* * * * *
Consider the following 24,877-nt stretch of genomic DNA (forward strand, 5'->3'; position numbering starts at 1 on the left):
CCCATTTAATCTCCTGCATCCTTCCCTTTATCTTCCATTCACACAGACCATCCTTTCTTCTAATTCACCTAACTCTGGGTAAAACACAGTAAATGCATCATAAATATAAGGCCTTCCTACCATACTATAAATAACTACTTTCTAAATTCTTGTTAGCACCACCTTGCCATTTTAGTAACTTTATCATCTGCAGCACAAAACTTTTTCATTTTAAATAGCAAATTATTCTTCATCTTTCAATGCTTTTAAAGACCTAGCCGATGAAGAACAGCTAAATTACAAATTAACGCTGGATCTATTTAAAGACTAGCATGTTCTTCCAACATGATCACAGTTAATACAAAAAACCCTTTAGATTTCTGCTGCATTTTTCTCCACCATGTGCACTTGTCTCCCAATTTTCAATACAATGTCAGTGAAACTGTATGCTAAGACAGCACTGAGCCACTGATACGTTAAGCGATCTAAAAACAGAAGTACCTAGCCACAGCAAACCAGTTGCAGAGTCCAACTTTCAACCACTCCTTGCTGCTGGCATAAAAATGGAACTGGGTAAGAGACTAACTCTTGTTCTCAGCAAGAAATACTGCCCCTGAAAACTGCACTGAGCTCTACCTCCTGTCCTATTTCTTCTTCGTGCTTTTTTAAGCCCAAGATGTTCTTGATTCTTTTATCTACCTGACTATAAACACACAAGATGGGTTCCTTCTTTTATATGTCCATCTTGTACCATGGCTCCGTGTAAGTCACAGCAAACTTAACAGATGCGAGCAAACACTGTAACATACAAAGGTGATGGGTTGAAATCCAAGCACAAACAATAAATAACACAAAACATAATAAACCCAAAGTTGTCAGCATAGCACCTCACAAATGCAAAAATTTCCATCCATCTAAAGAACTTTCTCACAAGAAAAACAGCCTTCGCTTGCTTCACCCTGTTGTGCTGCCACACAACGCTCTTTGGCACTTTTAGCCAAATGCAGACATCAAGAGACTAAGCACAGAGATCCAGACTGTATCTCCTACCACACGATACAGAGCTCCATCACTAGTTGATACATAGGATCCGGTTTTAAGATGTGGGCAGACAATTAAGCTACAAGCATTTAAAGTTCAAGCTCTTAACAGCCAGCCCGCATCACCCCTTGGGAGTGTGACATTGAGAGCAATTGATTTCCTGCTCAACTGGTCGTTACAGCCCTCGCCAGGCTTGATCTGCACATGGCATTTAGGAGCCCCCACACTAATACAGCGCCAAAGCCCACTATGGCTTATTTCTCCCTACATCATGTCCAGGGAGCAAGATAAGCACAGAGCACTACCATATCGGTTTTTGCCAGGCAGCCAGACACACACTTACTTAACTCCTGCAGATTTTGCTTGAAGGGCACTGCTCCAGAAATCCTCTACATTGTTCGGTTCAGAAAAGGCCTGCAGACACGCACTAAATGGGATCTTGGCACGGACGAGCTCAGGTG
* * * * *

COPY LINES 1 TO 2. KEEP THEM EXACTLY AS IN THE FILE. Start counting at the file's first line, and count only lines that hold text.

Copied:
Consider the following 24,877-nt stretch of genomic DNA (forward strand, 5'->3'; position numbering starts at 1 on the left):
CCCATTTAATCTCCTGCATCCTTCCCTTTATCTTCCATTCACACAGACCATCCTTTCTTCTAATTCACCTAACTCTGGGTAAAACACAGTAAATGCATCATAAATATAAGGCCTTCCTACCATACTATAAATAACTACTTTCTAAATTCTTGTTAGCACCACCTTGCCATTTTAGTAACTTTATCATCTGCAGCACAAAACTTTTTCATTTTAAATAGCAAATTATTCTTCATCTTTCAATGCTTTTAAAGACCTAGCCGATGAAGAACAGCTAAATTACAAATTAACGCTGGATCTATTTAAAGACTAGCATGTTCTTCCAACATGATCACAGTTAATACAAAAAACCCTTTAGATTTCTGCTGCATTTTTCTCCACCATGTGCACTTGTCTCCCAATTTTCAATACAATGTCAGTGAAACTGTATGCTAAGACAGCACTGAGCCACTGATACGTTAAGCGATCTAAAAACAGAAGTACCTAGCCACAGCAAACCAGTTGCAGAGTCCAACTTTCAACCACTCCTTGCTGCTGGCATAAAAATGGAACTGGGTAAGAGACTAACTCTTGTTCTCAGCAAGAAATACTGCCCCTGAAAACTGCACTGAGCTCTACCTCCTGTCCTATTTCTTCTTCGTGCTTTTTTAAGCCCAAGATGTTCTTGATTCTTTTATCTACCTGACTATAAACACACAAGATGGGTTCCTTCTTTTATATGTCCATCTTGTACCATGGCTCCGTGTAAGTCACAGCAAACTTAACAGATGCGAGCAAACACTGTAACATACAAAGGTGATGGGTTGAAATCCAAGCACAAACAATAAATAACACAAAACATAATAAACCCAAAGTTGTCAGCATAGCACCTCACAAATGCAAAAATTTCCATCCATCTAAAGAACTTTCTCACAAGAAAAACAGCCTTCGCTTGCTTCACCCTGTTGTGCTGCCACACAACGCTCTTTGGCACTTTTAGCCAAATGCAGACATCAAGAGACTAAGCACAGAGATCCAGACTGTATCTCCTACCACACGATACAGAGCTCCATCACTAGTTGATACATAGGATCCGGTTTTAAGATGTGGGCAGACAATTAAGCTACAAGCATTTAAAGTTCAAGCTCTTAACAGCCAGCCCGCATCACCCCTTGGGAGTGTGACATTGAGAGCAATTGATTTCCTGCTCAACTGGTCGTTACAGCCCTCGCCAGGCTTGATCTGCACATGGCATTTAGGAGCCCCCACACTAATACAGCGCCAAAGCCCACTATGGCTTATTTCTCCCTACATCATGTCCAGGGAGCAAGATAAGCACAGAGCACTACCATATCGGTTTTTGCCAGGCAGCCAGACACACACTTACTTAACTCCTGCAGATTTTGCTTGAAGGGCACTGCTCCAGAAATCCTCTACATTGTTCGGTTCAGAAAAGGCCTGCAGACACGCACTAAATGGGATCTTGGCACGGACGAGCTCAGGTG